I think the Petbarn stores, in Vic, have the Lort Smith animals and yes It's an adoption process done by application. So unless it's a well known organization that the adoption process is done by their guide lines I probably wouldn't bother.
    However, I would Definitely support and promote shelters and rescue. I would have rescue group days / weekends where the organizations bring in their pups and dogs that are up for adoption. Then the whole process can be done by them.
    You could even have an information board of shelters and rescue groups and pics of animals up for adoption.
    To be honest I don't think pets in store are a draw card. Petshops have a reputation of not having very knowledgeable staff. I would concentrate more on than side.
    JMO. Good Luck.

  3. #3


    macavity, I wouldn't do it because I think it would be very difficult to do properly.

    I would only buy a live animal from you, if I saw it housed in a pen with good light and air, shelter, somewhere it could sneak off to get away from me, fresh food, clean water, toys, a comfortable bed, and so on.

    I would not buy it if it appeared bored and lonely in a pen on its own.
    I would not buy it if there was urine or faeces in the enclosure with the animal, especially not if there was evidence of more than one elimination that hadn't been cleaned up.
    I would not buy it if it was unvaccinated.
    I would not buy it undesexed.

    If you met all the above criteria, I'd also like the adoption to come with vouchers for further vaccinations, and for the animal to be wormed and de-fleaed in front of me before I took it home.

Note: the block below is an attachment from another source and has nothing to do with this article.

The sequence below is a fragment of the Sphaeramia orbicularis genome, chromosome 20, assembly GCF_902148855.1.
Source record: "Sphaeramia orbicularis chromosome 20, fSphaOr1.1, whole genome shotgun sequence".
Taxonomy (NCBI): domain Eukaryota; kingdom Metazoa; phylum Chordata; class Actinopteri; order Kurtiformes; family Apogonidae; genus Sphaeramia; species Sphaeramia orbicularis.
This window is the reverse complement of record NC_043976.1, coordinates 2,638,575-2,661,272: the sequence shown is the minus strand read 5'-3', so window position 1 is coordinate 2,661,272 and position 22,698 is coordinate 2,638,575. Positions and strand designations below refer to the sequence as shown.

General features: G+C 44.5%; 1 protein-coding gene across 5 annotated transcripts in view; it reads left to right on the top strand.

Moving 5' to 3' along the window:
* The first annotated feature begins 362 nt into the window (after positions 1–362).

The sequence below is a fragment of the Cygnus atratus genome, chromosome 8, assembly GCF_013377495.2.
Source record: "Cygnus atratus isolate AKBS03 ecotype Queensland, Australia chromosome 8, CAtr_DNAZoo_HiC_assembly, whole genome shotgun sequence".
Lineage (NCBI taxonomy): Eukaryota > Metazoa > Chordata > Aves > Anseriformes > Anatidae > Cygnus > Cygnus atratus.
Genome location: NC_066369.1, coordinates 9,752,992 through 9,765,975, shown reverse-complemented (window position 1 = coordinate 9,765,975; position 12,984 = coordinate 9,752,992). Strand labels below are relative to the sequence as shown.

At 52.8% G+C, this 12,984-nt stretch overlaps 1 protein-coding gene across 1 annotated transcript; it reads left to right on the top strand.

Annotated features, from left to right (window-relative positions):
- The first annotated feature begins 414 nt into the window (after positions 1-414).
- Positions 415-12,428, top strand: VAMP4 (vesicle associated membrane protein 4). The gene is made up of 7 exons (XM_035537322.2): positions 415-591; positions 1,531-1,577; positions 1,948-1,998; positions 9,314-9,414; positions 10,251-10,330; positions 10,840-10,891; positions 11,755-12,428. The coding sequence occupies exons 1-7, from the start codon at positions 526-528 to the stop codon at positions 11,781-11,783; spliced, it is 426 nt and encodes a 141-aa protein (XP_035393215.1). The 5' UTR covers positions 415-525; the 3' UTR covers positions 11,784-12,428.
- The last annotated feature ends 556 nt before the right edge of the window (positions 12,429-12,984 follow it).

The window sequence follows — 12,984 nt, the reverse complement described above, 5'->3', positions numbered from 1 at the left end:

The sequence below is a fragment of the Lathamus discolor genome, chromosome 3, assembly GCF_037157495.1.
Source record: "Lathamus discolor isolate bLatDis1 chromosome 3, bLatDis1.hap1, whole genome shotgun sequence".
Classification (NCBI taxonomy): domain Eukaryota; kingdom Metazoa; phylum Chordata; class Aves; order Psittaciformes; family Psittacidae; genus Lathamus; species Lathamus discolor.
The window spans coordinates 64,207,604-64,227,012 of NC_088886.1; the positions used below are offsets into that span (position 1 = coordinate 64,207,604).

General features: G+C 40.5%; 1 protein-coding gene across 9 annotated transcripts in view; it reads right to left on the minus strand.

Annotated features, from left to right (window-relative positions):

Furthermore - because I'm a fussy bitch - if I saw animals in your store that WEREN'T at my standards, and this is the dangerous part for your business, I'd leave without buying anything else, and I wouldn't shop there again.

    But the question you have to ask yourself, is am I an exception to the rule, do you really care if people like me don't buy at your store, so on, so forth?

  4. #4


    I have been a pet shop junkie for many years.
    I started out reporting the ones that sold puppies and kittens that were kept in poor conditions. I cannot believe the state in which some are kept. Even birds, rabbits and guinea pigs. And the info that is given out is mind boggling. To see Hermit crabs, rabbits, guinea pigs and rats kept on wood shavings astounds me. Anyway enough ranting.